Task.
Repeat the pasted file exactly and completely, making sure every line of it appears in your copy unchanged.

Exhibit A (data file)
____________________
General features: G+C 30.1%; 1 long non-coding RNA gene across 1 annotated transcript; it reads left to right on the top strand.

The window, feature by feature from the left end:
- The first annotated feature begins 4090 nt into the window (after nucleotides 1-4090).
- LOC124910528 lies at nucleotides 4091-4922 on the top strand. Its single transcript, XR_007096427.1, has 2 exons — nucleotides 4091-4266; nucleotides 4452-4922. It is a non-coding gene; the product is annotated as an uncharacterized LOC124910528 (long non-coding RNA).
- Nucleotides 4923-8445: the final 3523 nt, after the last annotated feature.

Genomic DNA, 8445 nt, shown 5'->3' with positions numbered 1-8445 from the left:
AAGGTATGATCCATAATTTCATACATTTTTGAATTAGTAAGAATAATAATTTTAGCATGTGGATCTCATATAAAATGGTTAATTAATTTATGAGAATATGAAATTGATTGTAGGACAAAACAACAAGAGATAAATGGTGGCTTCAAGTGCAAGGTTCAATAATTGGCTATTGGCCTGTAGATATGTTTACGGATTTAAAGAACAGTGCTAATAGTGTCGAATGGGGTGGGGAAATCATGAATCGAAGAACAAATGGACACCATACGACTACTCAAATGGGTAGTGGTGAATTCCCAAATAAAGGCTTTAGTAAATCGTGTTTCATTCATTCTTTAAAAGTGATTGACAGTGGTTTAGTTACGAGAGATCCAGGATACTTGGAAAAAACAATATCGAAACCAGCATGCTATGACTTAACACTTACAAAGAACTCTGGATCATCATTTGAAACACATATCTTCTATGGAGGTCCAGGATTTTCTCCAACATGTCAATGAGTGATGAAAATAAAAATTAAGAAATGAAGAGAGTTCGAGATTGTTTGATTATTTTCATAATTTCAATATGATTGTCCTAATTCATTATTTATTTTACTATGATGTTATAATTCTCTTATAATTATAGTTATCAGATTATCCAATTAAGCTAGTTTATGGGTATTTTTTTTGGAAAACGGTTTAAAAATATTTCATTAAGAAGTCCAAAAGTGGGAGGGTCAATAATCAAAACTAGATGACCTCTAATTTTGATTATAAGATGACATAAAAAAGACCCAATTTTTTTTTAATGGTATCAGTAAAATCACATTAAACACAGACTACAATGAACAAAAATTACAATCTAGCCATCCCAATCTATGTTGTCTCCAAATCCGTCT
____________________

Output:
General features: G+C 30.1%; 1 long non-coding RNA gene across 1 annotated transcript; it reads left to right on the top strand.

The window, feature by feature from the left end:
- The first annotated feature begins 4090 nt into the window (after nucleotides 1-4090).
- LOC124910528 lies at nucleotides 4091-4922 on the top strand. Its single transcript, XR_007096427.1, has 2 exons — nucleotides 4091-4266; nucleotides 4452-4922. It is a non-coding gene; the product is annotated as an uncharacterized LOC124910528 (long non-coding RNA).
- Nucleotides 4923-8445: the final 3523 nt, after the last annotated feature.

Genomic DNA, 8445 nt, shown 5'->3' with positions numbered 1-8445 from the left:
AAGGTATGATCCATAATTTCATACATTTTTGAATTAGTAAGAATAATAATTTTAGCATGTGGATCTCATATAAAATGGTTAATTAATTTATGAGAATATGAAATTGATTGTAGGACAAAACAACAAGAGATAAATGGTGGCTTCAAGTGCAAGGTTCAATAATTGGCTATTGGCCTGTAGATATGTTTACGGATTTAAAGAACAGTGCTAATAGTGTCGAATGGGGTGGGGAAATCATGAATCGAAGAACAAATGGACACCATACGACTACTCAAATGGGTAGTGGTGAATTCCCAAATAAAGGCTTTAGTAAATCGTGTTTCATTCATTCTTTAAAAGTGATTGACAGTGGTTTAGTTACGAGAGATCCAGGATACTTGGAAAAAACAATATCGAAACCAGCATGCTATGACTTAACACTTACAAAGAACTCTGGATCATCATTTGAAACACATATCTTCTATGGAGGTCCAGGATTTTCTCCAACATGTCAATGAGTGATGAAAATAAAAATTAAGAAATGAAGAGAGTTCGAGATTGTTTGATTATTTTCATAATTTCAATATGATTGTCCTAATTCATTATTTATTTTACTATGATGTTATAATTCTCTTATAATTATAGTTATCAGATTATCCAATTAAGCTAGTTTATGGGTATTTTTTTTGGAAAACGGTTTAAAAATATTTCATTAAGAAGTCCAAAAGTGGGAGGGTCAATAATCAAAACTAGATGACCTCTAATTTTGATTATAAGATGACATAAAAAAGACCCAATTTTTTTTTAATGGTATCAGTAAAATCACATTAAACACAGACTACAATGAACAAAAATTACAATCTAGCCATCCCAATCTATGTTGTCTCCAAATCCGTCT